“Our world’s bright future will be built by people who have discovered that leadership is the enabling art.”~ Stephen Covey
A top-of-the-class Naval Academy graduate and seasoned submariner, David Marquet, received the greatest honour any naval officer could receive – he was selected to command his very own submarine.
What he hadn’t realised then, was that it wasn’t just a terrific recognition. It was an equally terrifying challenge.
His submarine, the USS Santa Fe (SSN-763), carried the lowest-rated crew in the entire US submarine fleet—poor morale, poor performance, the worst retention rate, you name it.
A month into his leadership role, his crew was running a simple drill, where they pretended that the submarine’s main nuclear reactor was at fault and the propulsion was shifted to a smaller, electric propulsion motor (EPM).
“Ahead two-thirds,” Captain Marquet ordered the crew.
“Ahead two-thirds,” repeated the officer on deck, David’s second in command.
Nothing happened. The order was not carried out.
Several awkward seconds later, David noticed the junior who’s steering the submarine, squirming in his seat. When asked what was going on, the helmsman reported that there was no ahead two-thirds in this EPM, unlike his previous submarines.
The Captain’s number two then admitted that he repeated David’s command, despite knowing that it was wrong.
Soaked in the traditional leader-follower philosophy, David realized that his crew would carry out anything he ordered, whether right or wrong. While the people at the top had all the authority, those at the bottom had all the information. And when the leader was wrong in such a top-down culture? The entire crew could capsize.
A conventional reaction to this problem would be to push the information up to the authority. But David did the opposite – he moved all the authority down to the information.
“The leader-leader structure is fundamentally different from the leader-follower structure. At its core is the belief that we can all be leaders and, in fact, it’s best when we all are leaders. Leadership is not some mystical quality that some possess and others do not. As humans, we all have what it takes, and we all need to use our leadership.”~ L. David Marquet
With his revolutionary leader-leader model, Captain Marquet transformed the USS Santa Fe from worst to first; they became the highest-rated crew, not just that year, but in the entire US naval history.
The submarine continued to rack up awards and enlisted more officers to positions of command than any other submarine. David didn’t just turn the ship around, he made it into a leadership factory.
As you’d have already guessed, this month’s MRR features stories and lessons from the Captain Marquets of Indian SaaS, steering their own ships around in the cloud.
On behalf of Team SaaSBoomi
Latest on the SaaSBoomi Blog
- A Founder’s Guide to Building and Beyond – from Elad Gil
Pankaj Mishra identifies the most important questions facing the founders of both early and late stage startups, and narrates insights from his conversation with Elad Gil.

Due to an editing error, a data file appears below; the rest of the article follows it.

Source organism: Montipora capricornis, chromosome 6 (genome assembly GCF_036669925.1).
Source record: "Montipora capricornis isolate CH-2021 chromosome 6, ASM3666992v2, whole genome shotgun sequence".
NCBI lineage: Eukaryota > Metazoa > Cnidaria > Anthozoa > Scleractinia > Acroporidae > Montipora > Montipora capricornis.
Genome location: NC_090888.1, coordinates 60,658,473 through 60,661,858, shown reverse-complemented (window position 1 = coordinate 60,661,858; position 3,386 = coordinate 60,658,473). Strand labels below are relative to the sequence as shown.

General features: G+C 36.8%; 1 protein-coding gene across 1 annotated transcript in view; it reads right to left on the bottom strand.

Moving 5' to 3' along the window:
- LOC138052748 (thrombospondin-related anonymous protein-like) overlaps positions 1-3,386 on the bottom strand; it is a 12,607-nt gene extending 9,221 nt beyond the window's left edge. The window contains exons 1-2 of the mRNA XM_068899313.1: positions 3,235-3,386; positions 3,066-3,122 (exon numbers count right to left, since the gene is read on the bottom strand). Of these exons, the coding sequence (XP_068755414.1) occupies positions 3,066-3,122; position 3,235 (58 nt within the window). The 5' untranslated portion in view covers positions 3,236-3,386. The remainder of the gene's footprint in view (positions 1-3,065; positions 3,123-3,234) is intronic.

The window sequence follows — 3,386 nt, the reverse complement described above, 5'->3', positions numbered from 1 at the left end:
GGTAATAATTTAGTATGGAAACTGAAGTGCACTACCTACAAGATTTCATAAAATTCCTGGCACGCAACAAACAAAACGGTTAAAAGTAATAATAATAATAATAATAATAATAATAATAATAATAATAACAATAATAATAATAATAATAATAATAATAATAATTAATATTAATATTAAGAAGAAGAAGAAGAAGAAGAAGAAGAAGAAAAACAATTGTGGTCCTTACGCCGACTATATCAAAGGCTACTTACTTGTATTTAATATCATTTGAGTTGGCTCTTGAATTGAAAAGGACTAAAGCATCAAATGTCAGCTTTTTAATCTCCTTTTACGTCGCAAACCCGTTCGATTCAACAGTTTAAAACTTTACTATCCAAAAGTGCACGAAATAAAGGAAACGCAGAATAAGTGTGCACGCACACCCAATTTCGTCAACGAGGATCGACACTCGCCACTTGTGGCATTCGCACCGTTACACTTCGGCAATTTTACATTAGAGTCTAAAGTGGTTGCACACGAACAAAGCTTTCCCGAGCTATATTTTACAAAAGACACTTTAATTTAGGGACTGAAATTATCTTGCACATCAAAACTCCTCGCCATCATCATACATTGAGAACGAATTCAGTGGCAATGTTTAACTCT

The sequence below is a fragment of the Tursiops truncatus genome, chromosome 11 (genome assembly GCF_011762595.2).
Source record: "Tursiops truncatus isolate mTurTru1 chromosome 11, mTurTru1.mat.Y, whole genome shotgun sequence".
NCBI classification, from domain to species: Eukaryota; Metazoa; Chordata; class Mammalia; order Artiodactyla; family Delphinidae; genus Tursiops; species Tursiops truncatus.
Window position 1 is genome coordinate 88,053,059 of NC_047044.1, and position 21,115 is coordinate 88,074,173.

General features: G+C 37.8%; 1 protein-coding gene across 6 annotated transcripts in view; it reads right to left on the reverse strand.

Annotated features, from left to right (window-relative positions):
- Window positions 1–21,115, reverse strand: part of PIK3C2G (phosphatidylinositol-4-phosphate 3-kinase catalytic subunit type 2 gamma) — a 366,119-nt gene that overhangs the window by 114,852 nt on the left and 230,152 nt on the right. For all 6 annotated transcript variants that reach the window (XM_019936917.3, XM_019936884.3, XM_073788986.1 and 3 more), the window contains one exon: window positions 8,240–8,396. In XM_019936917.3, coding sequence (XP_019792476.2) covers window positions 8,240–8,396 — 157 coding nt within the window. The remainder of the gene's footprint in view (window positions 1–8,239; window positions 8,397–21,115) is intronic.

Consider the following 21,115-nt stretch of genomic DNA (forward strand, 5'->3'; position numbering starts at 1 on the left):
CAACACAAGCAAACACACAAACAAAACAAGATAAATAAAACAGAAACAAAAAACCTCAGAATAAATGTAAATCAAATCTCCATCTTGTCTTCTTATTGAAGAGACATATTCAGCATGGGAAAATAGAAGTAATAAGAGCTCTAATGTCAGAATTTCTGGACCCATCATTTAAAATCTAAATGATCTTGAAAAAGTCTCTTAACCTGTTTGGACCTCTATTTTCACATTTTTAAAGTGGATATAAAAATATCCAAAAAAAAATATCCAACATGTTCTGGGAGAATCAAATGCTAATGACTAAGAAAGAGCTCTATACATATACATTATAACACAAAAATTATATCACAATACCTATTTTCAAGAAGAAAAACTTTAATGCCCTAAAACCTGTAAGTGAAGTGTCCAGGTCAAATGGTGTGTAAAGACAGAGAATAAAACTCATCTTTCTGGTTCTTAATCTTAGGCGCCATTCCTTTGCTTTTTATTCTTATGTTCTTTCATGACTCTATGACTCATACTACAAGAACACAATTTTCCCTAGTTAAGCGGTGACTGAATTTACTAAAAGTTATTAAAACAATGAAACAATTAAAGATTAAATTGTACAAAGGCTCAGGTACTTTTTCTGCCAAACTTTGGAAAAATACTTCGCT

- Getting the Quotas Right for Your SaaS Sales Teams
Siva Rajamani shares his learnings on sales quota setting, gained when managing Revenue Operations at Freshworks.
- Why Startups Will Continue to “Make the World a Better Place”
Srikrishnan Ganesan reasons why companies that start off solving specific problems end up aggrandizing their purpose.
- Continuously Optimize the Top of Your SaaS Sales Funnel to Grow Your Revenue
Chaitanya Jha explains the hybrid of “what gets measured gets managed” (Peter Drucker) and “continuous improvement” (Kaizen – Masaaki Imai).
Latest on the SaaSBoomi Podcast
- Making Peace with $1000 MRR
Aditya, founder of Kaapi, shares why it makes sense to get off the funding and growth treadmill and find a way to staying sane apart from a sustainable livelihood.
- The Hard Lessons in Building a Startup
Mausmi and Manasij, founders of Threadsol, talk about some of the most blunt lessons in building a startup, navigating the proverbial “valley(s) of death, and the undying source of entrepreneurial optimism.
From the Community
Sai, our resident storyteller. He helps us craft cohesive and charming content, and like all our volunteers, has a small hand in almost everything that we do together. An active volunteer for the Indian SaaS ecosystem since 2011 and an ardent champion of national progress, Sai believes that SaaSBoomi is the logical conclusion to all the previous attempts to pull the ecosystem together and drive the economy forward.
"India is now blessed to have the opportunity and the talent to build successful SaaS companies that can change economies and lives. SaaSBoomi is arguably the only space in the country where our best minds are trying to teach each other how to do this so our collective contribution to the nation can grow. And nothing excites me more than that." P.S. It's also his birthday today. Happy birthday, Sai! :)